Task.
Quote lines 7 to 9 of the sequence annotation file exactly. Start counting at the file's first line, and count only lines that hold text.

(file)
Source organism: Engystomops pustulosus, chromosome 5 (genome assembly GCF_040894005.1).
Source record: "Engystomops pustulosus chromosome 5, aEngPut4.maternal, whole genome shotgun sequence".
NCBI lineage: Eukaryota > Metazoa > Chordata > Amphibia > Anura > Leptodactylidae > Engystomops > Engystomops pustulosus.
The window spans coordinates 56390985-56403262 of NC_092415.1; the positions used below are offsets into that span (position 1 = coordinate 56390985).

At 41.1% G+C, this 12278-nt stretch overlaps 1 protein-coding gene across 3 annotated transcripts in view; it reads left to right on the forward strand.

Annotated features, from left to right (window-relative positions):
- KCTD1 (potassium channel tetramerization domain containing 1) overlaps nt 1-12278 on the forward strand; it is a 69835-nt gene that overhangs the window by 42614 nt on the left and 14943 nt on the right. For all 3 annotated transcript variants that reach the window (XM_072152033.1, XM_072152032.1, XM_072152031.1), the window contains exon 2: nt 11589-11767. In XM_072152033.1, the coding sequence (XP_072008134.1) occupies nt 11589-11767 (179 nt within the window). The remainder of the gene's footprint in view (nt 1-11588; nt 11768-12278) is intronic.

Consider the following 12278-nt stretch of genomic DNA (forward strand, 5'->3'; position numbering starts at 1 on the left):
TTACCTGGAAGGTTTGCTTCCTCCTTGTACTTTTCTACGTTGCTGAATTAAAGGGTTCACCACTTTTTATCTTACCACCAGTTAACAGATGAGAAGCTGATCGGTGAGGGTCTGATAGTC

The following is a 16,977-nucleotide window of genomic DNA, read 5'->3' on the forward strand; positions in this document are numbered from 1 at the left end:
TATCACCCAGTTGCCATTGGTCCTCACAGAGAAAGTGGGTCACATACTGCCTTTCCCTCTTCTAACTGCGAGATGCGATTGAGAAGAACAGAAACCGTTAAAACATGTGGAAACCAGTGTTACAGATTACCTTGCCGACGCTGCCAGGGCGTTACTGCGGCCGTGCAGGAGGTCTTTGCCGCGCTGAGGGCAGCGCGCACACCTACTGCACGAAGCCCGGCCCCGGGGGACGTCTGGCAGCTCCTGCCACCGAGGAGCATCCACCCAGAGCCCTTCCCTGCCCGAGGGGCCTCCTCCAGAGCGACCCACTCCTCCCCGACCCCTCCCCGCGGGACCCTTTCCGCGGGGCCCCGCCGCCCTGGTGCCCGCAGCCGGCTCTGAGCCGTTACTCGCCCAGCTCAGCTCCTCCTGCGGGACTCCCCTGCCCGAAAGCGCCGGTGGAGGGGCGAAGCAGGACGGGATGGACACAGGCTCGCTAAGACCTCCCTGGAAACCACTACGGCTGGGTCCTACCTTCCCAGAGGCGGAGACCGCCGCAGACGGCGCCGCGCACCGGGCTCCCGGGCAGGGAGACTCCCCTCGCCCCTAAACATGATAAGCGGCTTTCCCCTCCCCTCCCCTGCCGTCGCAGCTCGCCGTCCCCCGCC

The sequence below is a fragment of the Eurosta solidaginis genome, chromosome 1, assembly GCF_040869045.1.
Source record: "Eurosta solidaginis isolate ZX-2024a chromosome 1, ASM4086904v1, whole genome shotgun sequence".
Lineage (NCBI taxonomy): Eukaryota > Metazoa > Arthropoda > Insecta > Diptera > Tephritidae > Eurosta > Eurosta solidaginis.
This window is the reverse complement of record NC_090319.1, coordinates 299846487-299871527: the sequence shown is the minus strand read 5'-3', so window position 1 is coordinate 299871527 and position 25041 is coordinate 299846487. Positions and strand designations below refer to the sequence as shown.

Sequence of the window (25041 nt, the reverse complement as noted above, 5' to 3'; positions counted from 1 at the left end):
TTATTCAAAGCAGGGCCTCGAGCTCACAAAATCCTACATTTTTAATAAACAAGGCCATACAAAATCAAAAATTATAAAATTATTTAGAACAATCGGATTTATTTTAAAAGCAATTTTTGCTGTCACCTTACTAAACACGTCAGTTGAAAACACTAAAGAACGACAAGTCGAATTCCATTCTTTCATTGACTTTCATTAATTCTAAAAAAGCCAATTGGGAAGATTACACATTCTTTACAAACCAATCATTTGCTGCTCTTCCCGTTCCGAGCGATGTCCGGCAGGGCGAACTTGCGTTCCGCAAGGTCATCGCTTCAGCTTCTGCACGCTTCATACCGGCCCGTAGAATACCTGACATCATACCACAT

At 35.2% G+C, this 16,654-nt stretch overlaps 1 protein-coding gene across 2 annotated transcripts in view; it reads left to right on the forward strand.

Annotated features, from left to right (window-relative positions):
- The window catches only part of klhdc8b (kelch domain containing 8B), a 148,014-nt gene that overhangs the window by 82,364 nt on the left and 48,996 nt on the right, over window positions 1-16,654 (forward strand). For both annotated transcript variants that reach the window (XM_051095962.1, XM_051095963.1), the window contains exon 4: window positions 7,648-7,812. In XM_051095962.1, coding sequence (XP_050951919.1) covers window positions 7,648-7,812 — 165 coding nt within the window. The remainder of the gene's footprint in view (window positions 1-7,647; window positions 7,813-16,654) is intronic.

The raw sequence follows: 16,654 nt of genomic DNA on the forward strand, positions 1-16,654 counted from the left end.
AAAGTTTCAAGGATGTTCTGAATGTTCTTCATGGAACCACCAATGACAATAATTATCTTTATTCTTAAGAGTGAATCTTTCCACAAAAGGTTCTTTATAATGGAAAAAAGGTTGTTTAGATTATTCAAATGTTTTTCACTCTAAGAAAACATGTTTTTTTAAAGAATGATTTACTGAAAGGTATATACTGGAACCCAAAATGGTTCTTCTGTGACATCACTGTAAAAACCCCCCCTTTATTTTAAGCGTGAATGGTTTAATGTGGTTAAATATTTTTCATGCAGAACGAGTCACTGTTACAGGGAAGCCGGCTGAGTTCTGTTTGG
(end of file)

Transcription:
- KCTD1 (potassium channel tetramerization domain containing 1) overlaps nt 1-12278 on the forward strand; it is a 69835-nt gene that overhangs the window by 42614 nt on the left and 14943 nt on the right. For all 3 annotated transcript variants that reach the window (XM_072152033.1, XM_072152032.1, XM_072152031.1), the window contains exon 2: nt 11589-11767. In XM_072152033.1, the coding sequence (XP_072008134.1) occupies nt 11589-11767 (179 nt within the window). The remainder of the gene's footprint in view (nt 1-11588; nt 11768-12278) is intronic.

Consider the following 12278-nt stretch of genomic DNA (forward strand, 5'->3'; position numbering starts at 1 on the left):
TTACCTGGAAGGTTTGCTTCCTCCTTGTACTTTTCTACGTTGCTGAATTAAAGGGTTCACCACTTTTTATCTTACCACCAGTTAACAGATGAGAAGCTGATCGGTGAGGGTCTGATAGTC